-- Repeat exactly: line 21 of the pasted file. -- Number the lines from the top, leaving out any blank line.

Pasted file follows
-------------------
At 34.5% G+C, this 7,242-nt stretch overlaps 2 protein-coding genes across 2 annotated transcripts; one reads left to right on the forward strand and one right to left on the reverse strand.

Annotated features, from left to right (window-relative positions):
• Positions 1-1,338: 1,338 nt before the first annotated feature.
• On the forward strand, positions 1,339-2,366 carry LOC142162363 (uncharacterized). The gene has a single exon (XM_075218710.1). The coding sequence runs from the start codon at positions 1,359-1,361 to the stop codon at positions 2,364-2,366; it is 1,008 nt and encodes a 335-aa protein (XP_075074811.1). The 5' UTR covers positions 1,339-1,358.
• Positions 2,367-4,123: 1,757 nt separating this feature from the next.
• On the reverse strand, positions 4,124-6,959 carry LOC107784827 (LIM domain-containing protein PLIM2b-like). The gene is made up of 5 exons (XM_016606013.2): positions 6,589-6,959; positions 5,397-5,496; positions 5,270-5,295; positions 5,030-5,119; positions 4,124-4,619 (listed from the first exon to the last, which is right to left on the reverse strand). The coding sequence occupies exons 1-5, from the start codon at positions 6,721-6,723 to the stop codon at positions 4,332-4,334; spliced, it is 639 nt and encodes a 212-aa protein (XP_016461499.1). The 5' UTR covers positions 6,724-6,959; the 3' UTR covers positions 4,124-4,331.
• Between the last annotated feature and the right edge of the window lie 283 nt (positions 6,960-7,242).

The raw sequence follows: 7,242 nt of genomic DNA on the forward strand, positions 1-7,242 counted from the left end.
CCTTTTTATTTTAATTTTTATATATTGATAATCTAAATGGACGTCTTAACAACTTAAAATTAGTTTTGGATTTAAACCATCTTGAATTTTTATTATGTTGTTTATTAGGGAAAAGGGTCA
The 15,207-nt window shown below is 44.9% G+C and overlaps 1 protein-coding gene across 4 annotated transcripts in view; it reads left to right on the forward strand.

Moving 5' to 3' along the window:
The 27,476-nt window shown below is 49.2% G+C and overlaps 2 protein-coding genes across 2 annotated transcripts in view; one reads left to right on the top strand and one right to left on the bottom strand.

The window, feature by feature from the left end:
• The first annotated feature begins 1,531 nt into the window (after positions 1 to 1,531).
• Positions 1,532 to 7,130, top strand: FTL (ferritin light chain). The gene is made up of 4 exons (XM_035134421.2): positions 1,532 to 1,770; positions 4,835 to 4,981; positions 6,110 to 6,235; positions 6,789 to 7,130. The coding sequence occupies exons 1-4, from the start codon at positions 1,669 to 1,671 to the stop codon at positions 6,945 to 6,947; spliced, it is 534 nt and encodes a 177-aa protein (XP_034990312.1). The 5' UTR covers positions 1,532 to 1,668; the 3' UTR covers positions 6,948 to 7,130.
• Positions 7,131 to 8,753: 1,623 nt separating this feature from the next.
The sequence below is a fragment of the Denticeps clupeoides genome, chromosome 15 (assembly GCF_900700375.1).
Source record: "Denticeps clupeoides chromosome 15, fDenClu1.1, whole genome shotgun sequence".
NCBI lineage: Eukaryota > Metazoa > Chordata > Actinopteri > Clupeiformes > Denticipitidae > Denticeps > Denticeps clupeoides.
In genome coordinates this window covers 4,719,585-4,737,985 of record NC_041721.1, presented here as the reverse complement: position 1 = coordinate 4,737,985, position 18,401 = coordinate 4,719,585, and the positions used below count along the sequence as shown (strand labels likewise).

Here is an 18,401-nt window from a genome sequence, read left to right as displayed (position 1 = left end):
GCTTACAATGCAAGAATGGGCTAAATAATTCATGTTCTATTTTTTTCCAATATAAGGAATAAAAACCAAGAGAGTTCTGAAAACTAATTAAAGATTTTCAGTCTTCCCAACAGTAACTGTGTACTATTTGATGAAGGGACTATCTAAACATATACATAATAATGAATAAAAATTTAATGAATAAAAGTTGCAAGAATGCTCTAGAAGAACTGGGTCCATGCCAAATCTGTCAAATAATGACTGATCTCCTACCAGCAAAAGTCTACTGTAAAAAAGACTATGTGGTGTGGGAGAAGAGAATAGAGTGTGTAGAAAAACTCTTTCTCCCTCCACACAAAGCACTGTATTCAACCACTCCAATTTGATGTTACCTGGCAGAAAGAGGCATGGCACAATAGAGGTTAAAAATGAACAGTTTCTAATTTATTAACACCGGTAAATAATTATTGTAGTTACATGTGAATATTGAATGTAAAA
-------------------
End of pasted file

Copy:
Here is an 18,401-nt window from a genome sequence, read left to right as displayed (position 1 = left end):